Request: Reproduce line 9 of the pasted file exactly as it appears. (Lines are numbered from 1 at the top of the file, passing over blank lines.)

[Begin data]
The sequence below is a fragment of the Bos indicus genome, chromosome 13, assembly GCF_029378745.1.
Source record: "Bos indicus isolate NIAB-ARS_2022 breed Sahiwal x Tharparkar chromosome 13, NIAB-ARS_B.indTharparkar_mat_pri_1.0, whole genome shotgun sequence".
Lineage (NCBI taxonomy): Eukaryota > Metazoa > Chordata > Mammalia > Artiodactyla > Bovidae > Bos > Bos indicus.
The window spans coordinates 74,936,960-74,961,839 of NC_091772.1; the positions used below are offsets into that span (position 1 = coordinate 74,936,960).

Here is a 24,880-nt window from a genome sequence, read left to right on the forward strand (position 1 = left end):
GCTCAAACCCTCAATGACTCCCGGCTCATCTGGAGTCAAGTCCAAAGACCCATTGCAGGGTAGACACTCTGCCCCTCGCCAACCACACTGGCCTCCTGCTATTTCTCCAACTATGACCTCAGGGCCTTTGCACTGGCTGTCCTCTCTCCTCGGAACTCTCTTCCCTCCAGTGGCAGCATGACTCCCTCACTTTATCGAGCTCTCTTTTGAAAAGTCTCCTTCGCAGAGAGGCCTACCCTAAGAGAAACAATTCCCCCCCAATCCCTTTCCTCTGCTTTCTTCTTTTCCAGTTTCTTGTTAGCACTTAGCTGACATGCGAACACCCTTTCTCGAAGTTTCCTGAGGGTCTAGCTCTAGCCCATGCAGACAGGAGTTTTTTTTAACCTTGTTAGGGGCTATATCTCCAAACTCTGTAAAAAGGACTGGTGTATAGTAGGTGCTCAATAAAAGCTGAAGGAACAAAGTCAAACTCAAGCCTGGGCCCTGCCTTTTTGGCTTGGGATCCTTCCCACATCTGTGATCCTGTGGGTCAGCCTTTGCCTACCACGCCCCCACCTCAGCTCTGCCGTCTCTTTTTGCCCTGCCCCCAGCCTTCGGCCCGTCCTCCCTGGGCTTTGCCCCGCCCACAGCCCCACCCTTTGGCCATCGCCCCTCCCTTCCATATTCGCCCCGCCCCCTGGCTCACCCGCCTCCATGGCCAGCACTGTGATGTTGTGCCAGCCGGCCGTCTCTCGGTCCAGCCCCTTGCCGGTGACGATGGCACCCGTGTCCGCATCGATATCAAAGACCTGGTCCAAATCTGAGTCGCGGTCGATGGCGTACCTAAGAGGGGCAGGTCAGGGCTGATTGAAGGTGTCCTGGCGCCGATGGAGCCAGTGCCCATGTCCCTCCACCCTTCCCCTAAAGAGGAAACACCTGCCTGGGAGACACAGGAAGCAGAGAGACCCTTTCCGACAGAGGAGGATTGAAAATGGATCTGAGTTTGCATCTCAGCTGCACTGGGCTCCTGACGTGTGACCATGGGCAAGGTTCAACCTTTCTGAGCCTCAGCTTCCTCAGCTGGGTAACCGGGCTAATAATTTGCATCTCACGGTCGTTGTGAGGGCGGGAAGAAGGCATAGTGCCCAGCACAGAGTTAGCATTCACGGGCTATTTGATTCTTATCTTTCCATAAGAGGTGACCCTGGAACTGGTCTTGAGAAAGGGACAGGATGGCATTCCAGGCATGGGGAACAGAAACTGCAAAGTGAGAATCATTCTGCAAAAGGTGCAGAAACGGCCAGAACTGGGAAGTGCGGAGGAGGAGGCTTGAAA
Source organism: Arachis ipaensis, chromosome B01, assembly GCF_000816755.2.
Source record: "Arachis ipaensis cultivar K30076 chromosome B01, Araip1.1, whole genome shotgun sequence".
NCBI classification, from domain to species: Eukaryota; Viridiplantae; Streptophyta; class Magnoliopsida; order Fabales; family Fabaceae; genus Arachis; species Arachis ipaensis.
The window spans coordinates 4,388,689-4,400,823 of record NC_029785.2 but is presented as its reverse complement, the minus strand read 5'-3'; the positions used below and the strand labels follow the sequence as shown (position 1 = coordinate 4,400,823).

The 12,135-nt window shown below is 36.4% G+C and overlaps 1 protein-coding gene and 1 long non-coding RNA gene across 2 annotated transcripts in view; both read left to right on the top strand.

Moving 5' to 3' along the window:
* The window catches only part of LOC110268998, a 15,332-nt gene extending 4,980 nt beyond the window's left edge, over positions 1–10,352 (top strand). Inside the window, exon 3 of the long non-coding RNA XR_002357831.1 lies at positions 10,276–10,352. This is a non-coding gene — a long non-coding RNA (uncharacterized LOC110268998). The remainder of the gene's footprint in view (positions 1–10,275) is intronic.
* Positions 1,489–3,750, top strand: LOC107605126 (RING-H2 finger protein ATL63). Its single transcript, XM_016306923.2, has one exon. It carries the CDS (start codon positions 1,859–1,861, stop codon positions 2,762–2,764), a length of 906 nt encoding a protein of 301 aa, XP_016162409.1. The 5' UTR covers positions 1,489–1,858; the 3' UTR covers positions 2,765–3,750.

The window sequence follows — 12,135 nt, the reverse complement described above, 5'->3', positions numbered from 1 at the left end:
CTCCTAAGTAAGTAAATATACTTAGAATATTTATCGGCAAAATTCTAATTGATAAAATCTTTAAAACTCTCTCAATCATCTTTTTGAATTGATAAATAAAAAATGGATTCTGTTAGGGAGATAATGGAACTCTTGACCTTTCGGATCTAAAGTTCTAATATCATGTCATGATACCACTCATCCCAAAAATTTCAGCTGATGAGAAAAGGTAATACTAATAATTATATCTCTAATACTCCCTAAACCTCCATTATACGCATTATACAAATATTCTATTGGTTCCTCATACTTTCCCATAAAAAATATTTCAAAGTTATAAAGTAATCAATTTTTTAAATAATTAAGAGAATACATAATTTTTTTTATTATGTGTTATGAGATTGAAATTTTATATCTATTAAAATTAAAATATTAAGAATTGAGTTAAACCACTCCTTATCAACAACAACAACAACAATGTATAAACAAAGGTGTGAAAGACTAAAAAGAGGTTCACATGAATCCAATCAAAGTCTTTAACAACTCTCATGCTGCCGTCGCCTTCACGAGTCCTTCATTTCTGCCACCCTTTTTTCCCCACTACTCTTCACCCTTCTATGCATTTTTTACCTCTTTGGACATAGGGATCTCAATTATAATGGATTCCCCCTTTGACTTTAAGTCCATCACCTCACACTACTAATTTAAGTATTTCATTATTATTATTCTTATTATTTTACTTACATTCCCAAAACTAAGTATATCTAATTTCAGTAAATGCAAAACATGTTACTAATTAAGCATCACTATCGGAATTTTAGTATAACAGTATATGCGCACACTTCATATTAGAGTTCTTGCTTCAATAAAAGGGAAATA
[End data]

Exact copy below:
NCBI classification, from domain to species: Eukaryota; Viridiplantae; Streptophyta; class Magnoliopsida; order Fabales; family Fabaceae; genus Arachis; species Arachis ipaensis.